Are there any stereotypes about poetry that you’d like to challenge? Yeah that’s interesting actually. In high school, before I started poetry, - I’ve been writing fiction my whole life, but I started poetry junior year of high school- I didn’t want to start earlier because I was afraid of people would be like “oh this kid writes poetry and he’s all sad and it’s so girly and pathetic” but actually once I started writing poetry, nobody said that to me. I’ve never had that happen to me, which I was surprised about; I still kind of am. A lot of people, when you tell them that you write poetry, they’ll imagine something soft like “roses are red, violets are blue, it’s raining on my curtains”, and then on the other hand, a lot of people when they hear you’re a person of color doing poetry, they imagine you’re on a stage all the time telling people you need to “fight back against the like slave masters” and “your religion is not real”. I think that poetry is as versatile a medium as fiction writing. When you say you’re a writer, no one assumes you’re writing Twilight Part Two. So, I guess just freeing myself from the trappings of genres and what I look like; I write as a person. interview by Cecilia Lee

49


RUGURU NERIMA

50


WILSON GREATON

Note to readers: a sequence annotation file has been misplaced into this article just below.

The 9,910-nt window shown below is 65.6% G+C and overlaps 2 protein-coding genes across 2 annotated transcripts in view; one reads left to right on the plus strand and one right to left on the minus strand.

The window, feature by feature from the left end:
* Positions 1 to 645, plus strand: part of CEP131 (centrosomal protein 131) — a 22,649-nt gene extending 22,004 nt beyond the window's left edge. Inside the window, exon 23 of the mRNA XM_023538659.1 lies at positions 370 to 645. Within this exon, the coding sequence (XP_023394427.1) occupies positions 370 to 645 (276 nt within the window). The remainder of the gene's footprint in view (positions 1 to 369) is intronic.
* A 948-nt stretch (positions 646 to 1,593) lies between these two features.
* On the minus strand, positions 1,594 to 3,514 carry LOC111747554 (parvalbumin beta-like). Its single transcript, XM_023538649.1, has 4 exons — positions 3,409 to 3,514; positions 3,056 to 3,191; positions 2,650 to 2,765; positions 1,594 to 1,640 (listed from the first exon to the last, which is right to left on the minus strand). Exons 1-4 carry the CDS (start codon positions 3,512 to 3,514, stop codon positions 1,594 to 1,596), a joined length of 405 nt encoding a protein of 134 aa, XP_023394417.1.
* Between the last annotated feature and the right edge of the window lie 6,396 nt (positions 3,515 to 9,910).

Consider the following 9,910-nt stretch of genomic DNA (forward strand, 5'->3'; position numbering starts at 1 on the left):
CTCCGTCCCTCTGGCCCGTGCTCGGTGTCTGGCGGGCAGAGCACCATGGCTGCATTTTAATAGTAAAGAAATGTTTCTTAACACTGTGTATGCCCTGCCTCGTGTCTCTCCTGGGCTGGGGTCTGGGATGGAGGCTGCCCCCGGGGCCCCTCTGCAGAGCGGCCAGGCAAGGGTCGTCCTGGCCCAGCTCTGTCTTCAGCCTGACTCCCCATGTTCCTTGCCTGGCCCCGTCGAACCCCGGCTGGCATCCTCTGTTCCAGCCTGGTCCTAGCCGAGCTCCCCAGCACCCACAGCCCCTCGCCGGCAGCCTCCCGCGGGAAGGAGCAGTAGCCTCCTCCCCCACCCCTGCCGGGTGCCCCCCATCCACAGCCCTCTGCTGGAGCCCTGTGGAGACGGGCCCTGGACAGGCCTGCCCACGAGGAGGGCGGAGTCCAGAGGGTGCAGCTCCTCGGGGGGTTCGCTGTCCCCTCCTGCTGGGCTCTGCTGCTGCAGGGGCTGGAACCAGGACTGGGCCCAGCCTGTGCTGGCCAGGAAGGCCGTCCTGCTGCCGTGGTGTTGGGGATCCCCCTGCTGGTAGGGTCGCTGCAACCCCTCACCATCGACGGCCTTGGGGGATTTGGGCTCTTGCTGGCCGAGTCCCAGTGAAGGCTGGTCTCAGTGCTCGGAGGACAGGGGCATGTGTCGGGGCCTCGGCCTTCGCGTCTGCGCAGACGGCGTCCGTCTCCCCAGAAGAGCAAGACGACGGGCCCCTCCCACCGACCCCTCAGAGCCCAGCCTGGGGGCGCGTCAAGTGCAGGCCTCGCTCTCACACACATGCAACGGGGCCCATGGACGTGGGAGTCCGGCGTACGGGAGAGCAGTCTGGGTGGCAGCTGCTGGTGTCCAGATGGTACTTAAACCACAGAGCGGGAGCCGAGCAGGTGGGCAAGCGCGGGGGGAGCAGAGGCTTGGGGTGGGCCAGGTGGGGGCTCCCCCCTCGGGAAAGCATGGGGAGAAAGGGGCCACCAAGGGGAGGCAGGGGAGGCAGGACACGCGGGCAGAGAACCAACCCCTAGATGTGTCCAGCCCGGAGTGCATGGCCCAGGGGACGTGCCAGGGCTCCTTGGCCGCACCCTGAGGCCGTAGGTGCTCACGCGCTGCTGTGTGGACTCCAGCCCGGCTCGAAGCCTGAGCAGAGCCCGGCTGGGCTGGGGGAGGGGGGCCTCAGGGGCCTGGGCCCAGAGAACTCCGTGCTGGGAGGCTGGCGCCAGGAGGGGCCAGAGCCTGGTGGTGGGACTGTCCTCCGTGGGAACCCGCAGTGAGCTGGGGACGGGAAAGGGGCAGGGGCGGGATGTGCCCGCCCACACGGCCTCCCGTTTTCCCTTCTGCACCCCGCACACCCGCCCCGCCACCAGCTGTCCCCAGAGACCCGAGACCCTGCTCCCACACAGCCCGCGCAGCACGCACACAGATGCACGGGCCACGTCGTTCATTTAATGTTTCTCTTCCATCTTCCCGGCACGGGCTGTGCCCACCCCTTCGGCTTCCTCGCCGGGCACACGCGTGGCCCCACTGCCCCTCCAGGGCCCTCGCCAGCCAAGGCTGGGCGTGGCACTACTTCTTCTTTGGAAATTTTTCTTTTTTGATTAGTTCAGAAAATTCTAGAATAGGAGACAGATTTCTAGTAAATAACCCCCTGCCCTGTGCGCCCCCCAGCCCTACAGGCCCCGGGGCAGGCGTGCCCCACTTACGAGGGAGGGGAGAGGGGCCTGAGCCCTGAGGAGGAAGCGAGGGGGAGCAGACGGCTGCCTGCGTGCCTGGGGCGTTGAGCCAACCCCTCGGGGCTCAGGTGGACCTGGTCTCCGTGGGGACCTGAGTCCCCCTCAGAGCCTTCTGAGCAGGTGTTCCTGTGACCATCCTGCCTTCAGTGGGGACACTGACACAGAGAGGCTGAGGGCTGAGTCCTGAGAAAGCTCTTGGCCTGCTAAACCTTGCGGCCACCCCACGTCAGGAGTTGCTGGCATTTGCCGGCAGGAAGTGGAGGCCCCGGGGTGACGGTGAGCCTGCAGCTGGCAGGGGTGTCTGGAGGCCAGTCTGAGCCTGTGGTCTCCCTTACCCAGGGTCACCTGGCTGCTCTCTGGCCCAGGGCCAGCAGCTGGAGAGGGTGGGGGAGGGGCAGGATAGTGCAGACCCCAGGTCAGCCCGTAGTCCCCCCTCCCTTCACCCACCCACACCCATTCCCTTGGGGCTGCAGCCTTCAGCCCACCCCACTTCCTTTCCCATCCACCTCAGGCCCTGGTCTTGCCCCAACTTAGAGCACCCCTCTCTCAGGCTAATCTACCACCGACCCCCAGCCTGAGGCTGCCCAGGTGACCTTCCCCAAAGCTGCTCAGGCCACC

WILL CHURCH

51


MICHAELA PECOT

52


KEA DE BURETEL

53


photograph by Clara Hirsch

INTERVIEW VI:

LENA RUBIN

54


For you, what is the purpose of your poetry? Do you see it as self-expression, self-exploration, societal exploration? Or is it just whatever strikes you? I think writing is just a way to keep myself happy. I like when other people read it and I’m happy it was published, but I don’t-- I think a lot of-- I’ve always written because it’s a way to regulate -- so the poet Anne Carson, she has this quote, I forget which book it is, where she talks about her mom. But she talks about writing as like-- everyone is always carrying things around and you need to find a way to put them down, and that’s sort of what writing is for me, because I’m very neurotic so it helps to break the cycle of that by just putting stuff down on paper. I think in my fiction which I’m working on now I’m trying to do more journalistic-type writing to capture people and places without involving myself as much. It seems like you go into deep emotional spaces and also intellectual questions in your poetry, do you find that process cathartic, usually? Yeah. I think-- definitely. I think that emotional and intellectual questions are often really intertwined for me. And thinking about intellectual questions allows me to think about-being intellectually stimulated is a big part of my emotional life, and vice versa. interview by Matt Munsil